The Martian has been out for a week, and it looks like it’s not just a box office success but a big one. It’s just what’s deserved for a film that marries Ridley Scott’s visual genius to a clever and intelligent (not the same thing) script, delivered via Matt Damon’s leading-man charisma and a stellar supporting cast. As popcorn entertainment, it’s the best thing since Mad Max: Fury Road (which, okay, wasn’t that long ago, but that will become an actual classic).
(Some, but not too many, spoilers below.)
Go a little further back, and it’s clear that The Martian is the latest example of a welcome trend: big-budget movies extolling science, and specifically space travel, as aspirational. Interstellar last year and Gravity the year before don’t quite make for a clear trilogy, given Interstellar’s mystical elements, but there’s a clear connection with Gravity, where an astronaut is again forced to extreme measures to survive a hostile environment due to an unforeseen disaster. (The first part of this trilogy is clearly Apollo 13, of course.)
The focus on science is a welcome one, if a little hyped up by Damon’s “I’m going to have to science the shit out of this” line in the trailers. The film itself blends the science into the drama and humour, which is just as well given that scientific accuracy is only as present as Hollywood lets it be. For all that, it’s still great to see a science fiction movie where the struggle is between human beings and an awe-inspiring but uncaring universe, with the only weapon the former possesses being science. There are no villains here, only the urgency imparted by sands trickling through the hourglass.
The protagonists are divided into three groups—Damon’s isolated astronaut on Mars, the team that unwittingly abandoned him, and the Earthbound NASA team and their allies. All three get their moment in the sun. Damon’s sardonic humour as he struggles to survive near certain death on a hostile planet carries a good half of the film, but there are excellent players in smaller parts, notably Jessica Chastain as the capable commander of the Mars Mission, Jeff Daniels as the beleaguered head of NASA, and Sean Bean as the devoted ground-based head of the Mars Mission.
Keeping these strands balanced is Drew Goddard’s excellent script. I’ve read no more than the first few chapters of Andy Weir’s original novel, but the consensus among those who have seems to be that the film at least matches it. Goddard juggles a host of characters and dramatic situations, allowing Damon to remain human rather than turn into a heroic stereotype while giving even minor characters moments to display their humanity and their talents. The final act might bow a little too much to Hollywood spectacle, but the film has built up so much goodwill at that point that it’s easy to coast over any reservations about plausibility.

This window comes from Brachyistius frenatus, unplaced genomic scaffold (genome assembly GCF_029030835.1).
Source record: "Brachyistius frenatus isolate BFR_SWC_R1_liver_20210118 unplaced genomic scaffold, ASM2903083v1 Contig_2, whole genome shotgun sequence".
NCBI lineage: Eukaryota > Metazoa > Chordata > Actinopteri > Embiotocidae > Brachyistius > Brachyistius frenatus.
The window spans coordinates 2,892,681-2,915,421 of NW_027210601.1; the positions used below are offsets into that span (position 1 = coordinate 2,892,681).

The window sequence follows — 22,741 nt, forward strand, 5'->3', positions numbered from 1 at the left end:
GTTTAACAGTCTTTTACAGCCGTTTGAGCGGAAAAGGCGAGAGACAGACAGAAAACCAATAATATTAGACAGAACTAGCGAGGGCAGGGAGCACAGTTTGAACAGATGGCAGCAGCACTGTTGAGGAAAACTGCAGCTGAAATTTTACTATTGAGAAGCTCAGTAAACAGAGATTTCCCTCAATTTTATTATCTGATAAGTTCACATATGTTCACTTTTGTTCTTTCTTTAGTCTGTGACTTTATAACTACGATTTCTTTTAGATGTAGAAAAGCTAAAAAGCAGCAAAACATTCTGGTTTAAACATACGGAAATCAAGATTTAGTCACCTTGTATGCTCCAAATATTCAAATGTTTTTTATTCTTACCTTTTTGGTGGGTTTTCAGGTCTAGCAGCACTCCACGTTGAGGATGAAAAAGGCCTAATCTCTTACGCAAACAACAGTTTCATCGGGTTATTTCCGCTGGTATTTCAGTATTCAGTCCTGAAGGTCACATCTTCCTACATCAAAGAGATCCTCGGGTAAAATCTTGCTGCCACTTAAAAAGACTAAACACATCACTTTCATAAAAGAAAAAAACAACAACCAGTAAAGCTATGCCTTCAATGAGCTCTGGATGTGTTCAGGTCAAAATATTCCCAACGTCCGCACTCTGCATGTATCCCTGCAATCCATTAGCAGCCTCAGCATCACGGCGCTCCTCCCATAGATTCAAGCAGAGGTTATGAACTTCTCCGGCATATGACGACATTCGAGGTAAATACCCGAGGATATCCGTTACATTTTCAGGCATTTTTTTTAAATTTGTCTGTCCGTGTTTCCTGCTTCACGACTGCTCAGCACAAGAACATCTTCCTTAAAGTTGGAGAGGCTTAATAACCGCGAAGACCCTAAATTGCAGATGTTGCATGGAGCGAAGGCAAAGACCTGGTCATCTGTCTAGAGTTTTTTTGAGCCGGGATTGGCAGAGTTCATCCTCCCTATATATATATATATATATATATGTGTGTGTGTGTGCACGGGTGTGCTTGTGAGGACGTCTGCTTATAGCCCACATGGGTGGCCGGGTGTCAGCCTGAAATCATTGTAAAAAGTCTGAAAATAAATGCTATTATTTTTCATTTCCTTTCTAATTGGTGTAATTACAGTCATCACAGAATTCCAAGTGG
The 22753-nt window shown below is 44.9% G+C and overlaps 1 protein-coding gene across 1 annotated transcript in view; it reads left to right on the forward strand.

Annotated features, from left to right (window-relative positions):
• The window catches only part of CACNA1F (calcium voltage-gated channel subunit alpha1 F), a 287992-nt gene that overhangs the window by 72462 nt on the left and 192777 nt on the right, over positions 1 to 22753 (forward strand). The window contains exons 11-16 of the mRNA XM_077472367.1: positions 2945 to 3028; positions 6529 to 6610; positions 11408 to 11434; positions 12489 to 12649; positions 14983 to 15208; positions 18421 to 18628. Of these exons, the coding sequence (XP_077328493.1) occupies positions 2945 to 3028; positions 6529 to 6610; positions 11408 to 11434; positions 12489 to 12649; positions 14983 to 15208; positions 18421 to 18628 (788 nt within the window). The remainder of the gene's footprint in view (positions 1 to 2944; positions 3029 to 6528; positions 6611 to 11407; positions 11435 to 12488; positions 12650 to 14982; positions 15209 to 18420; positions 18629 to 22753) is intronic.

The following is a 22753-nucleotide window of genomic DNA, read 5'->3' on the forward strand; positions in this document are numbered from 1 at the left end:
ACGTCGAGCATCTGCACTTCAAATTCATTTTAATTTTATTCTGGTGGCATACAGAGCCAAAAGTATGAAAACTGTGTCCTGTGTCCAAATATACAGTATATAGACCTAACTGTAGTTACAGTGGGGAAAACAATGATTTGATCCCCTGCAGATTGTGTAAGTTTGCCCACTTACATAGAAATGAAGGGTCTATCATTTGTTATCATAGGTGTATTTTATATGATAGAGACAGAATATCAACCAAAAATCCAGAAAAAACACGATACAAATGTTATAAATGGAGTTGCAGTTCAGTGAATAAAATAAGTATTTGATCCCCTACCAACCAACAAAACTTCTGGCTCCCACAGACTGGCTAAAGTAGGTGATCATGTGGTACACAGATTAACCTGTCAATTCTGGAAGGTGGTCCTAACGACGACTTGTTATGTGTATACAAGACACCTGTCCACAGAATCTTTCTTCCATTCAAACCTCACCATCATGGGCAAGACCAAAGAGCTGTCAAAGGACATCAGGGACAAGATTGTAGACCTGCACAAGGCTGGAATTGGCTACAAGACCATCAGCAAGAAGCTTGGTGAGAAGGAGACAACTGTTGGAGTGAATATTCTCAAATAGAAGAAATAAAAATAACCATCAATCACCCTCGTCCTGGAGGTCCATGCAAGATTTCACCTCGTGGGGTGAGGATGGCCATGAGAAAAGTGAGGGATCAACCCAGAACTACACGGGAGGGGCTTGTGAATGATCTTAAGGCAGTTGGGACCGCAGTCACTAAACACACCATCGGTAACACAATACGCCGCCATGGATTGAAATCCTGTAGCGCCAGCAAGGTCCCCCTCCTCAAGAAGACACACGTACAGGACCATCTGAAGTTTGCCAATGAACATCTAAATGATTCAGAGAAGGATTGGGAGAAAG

Even more so than the film, the biggest beneficiary of Goddard’s script is director Ridley Scott. After a series of films that have been uneven at best (I liked Kingdom of Heaven, especially the extended edition, but Prometheus, Exodus and Robin Hood were all remarkably silly), The Martian marks a return to form. It may not be his most beautiful film, given that Mars’s landscape is more monotonous than Earth’s, but as a master of visual representation he’s on form here, moving easily from Earth- and Mars-bound shots to representations of the interior and exterior of the Hermes spacecraft that are reminiscent of 2001: A Space Odyssey.
This review might seem like it’s referencing a lot of other films, and I haven’t even mentioned Tom Hanks’ Castaway, which also featured a lone survivor trying to maintain his sanity, but the point is that The Martian is not an outlier in Hollywood terms. It’s a classic adventure tale, of human courage and ingenuity, and audiences are likely to reward it as such. The fact that CGI spectacle is used in service of the film rather than in an effort to sell it as spectacle, hopefully shows that the blockbuster market is regaining some sanity.
To return to Apollo 13, the clearest predecessor to The Martian, whereas that was based on history, The Martian is based on a self-published novel. Nonetheless, the same admiration of problem-solvers and engineers shines through. This is a fine way to make viewers fall in love with space again—by showing just how hard it will be to go there, to live there, and to achieve great deeds there, it extols the virtues of those who will have to do that one day. I’m don’t quite agree with one writer, though, who described the film as the most Randian major film in years.
The Martian hasn’t quite usurped two smaller films, Moon and Ex Machina, in my affections as far as smart science fiction goes. But I enjoyed it a lot more than I did either Gravity or Interstellar. It manages to be both more rational and more human, something that Goddard and Damon share most of the credit for. I’m very glad to see Scott back on form too, and I only hope he takes the hint and works with Goddard (or Alex Garland) again soon—though with sequels to Prometheus and Blade Runner on his horizon, I fear that might not be the case.